Tuesday, 5 July 2011

The hunt for Red Squirrels

SMP_0042Anyone living in the UK will know that the indigenous Red Squirrel is being taken over by the North American Grey since its introduction in the mid 19th century which isn’t going down well for most people.

Up until around 7 years ago the Red could still be seen in the Tyneside area but now they’re all but gone.

One of the last areas they can still be seen is Northumberland, so with one of the few remain good weather days of my holiday forecasted, I headed up to Plessey Woods in the hope to get a glimpse of this elusive squirrel and brought along my photography equipment just in case.

SMP_0044It was my first time here and had really no clue where I was going so just wondered around looking for signs to show they were still here.  I used to watch them when I was younger locally and the best clue to their presence was the remains of eaten pine cones or better yet, listening for them eating the pine cones in the trees and watching bits of the cones falling down.

It wasn’t long before I came across both of these but couldn’t see the Squirrels themselves although they were obviously up there in the tree.  It’s amazing how easily they can blend and hide within a pine tree despites its lack of foliage.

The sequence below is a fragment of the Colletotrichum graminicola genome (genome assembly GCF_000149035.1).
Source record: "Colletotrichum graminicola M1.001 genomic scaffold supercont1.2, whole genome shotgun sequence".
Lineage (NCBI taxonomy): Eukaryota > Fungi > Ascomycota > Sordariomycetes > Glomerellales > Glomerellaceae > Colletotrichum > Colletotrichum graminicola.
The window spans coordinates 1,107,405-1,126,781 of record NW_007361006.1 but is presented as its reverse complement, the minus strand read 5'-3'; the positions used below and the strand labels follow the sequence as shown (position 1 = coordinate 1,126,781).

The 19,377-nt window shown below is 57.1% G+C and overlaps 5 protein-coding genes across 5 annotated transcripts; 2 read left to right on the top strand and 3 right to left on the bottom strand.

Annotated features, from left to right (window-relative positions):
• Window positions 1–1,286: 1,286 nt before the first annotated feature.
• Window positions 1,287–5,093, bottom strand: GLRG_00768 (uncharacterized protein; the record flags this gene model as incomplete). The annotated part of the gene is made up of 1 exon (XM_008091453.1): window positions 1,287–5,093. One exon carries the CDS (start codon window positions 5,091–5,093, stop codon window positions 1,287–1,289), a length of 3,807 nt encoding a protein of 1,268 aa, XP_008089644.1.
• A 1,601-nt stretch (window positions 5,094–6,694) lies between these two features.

Eventually, success as I came across my first Red which I had surprised low down on a tree trunk.  Grey Squirrels if you surprise them will shoot up a tree and you probably wont see them again.  Reds seem more curious.  They will go so far up then stop and watch you, often making a chattering scolding sound as this one did.  I brought along some hazel nuts in the hope to tempt them down.  Another difference between the two I’ve found is, although curious, Reds are also wary and unlike Greys, are not so easily tempted by food.  This one certainly wasn’t – it just sat up in the tree waiting me out which of course it succeeded in doing, so I moved on.


The day wasn’t a lost cause though, as after a lot of patience I came across a number of other Reds and despite the dull light, I upped the cameras ISO to 6400 as I was hand holding the lens, trying to freeze the action as they nimbly moved around the trees and branches.  Luckily their curiosity meant they would ever so often stop to look – the focusing had to be manual due to the foliage getting in the way and I had to be quick, but I did manage to get a few images.


Some from today

A quick walk today didn’t really come up with much, though I’m going to have to take a day out some time to dedicate to trying my hand at macro photography as hand holding and trying to get sharp images isn’t really working too well.


The Reed Bunting below was merrily sing away in some reeds but I was unable to get any closer and unfortunately I’ve managed to loose my ‘can’t be without’ x1.4 converter, so as a result', do the next best thing and take a photograph showing the bird in its environment.


1 comment:

  1. Excellent photography. The butterfly picture is awesome and also all the pictures here are very good.